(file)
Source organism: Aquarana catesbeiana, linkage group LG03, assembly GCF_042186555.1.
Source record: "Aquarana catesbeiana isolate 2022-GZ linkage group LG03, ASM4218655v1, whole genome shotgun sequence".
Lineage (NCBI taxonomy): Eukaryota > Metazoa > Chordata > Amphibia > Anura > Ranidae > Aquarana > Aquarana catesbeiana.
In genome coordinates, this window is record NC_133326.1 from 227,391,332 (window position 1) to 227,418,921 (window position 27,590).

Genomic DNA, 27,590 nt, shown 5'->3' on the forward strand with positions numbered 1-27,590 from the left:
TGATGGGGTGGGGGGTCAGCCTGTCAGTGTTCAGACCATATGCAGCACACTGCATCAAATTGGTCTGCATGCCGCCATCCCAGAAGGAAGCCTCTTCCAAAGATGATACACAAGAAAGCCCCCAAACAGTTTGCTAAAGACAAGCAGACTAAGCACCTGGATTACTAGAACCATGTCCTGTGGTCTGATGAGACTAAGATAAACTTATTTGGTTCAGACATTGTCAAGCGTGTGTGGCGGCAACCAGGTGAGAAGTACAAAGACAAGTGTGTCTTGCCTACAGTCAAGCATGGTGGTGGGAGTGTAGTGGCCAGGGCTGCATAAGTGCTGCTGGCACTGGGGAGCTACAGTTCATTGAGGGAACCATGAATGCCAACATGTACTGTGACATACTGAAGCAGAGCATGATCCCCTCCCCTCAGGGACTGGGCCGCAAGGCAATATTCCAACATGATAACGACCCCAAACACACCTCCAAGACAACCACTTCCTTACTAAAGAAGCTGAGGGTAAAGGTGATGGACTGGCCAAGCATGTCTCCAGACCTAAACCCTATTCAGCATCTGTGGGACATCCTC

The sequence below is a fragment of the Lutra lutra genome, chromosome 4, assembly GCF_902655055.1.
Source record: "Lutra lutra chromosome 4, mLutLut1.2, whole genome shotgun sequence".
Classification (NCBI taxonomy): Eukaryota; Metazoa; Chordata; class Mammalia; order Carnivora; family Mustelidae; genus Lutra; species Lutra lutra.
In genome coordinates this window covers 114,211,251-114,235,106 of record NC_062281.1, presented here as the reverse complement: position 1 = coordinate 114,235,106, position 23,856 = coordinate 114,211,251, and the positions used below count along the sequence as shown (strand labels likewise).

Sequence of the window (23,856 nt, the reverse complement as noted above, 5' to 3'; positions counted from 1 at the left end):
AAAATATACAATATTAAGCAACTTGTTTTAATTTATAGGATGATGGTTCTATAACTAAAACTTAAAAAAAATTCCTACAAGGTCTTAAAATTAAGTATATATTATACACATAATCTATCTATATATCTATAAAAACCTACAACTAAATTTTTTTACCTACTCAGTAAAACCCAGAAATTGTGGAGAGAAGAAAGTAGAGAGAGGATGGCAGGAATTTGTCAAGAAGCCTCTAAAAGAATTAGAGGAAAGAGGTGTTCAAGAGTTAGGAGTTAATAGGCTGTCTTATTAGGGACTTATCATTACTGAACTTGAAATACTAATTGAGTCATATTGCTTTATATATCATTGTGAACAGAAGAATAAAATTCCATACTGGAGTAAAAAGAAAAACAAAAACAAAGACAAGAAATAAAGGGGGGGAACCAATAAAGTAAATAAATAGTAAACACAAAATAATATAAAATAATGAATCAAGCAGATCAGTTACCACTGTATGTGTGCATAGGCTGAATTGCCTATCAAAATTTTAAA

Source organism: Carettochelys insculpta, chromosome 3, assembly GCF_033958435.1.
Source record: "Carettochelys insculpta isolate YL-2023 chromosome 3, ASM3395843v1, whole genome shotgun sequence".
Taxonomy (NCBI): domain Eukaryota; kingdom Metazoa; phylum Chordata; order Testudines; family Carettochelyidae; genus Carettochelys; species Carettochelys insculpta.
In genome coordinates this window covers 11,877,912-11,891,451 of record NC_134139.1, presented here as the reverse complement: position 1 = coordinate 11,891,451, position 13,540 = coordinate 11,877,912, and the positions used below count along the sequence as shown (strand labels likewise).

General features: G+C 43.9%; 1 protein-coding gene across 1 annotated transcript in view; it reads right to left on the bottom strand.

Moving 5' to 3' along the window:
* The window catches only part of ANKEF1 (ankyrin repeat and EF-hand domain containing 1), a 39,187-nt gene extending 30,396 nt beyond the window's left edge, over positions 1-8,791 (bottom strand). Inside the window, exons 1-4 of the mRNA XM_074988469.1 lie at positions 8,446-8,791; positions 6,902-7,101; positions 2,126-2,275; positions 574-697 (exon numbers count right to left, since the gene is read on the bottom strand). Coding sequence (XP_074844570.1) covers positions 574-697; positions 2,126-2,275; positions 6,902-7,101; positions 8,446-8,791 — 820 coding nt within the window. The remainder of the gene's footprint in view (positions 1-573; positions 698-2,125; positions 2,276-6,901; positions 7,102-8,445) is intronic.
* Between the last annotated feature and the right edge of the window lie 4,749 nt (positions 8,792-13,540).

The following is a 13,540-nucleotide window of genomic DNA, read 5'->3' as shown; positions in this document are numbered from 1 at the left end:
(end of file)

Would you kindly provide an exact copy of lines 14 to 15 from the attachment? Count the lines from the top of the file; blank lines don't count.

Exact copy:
Source record: "Carettochelys insculpta isolate YL-2023 chromosome 3, ASM3395843v1, whole genome shotgun sequence".
Taxonomy (NCBI): domain Eukaryota; kingdom Metazoa; phylum Chordata; order Testudines; family Carettochelyidae; genus Carettochelys; species Carettochelys insculpta.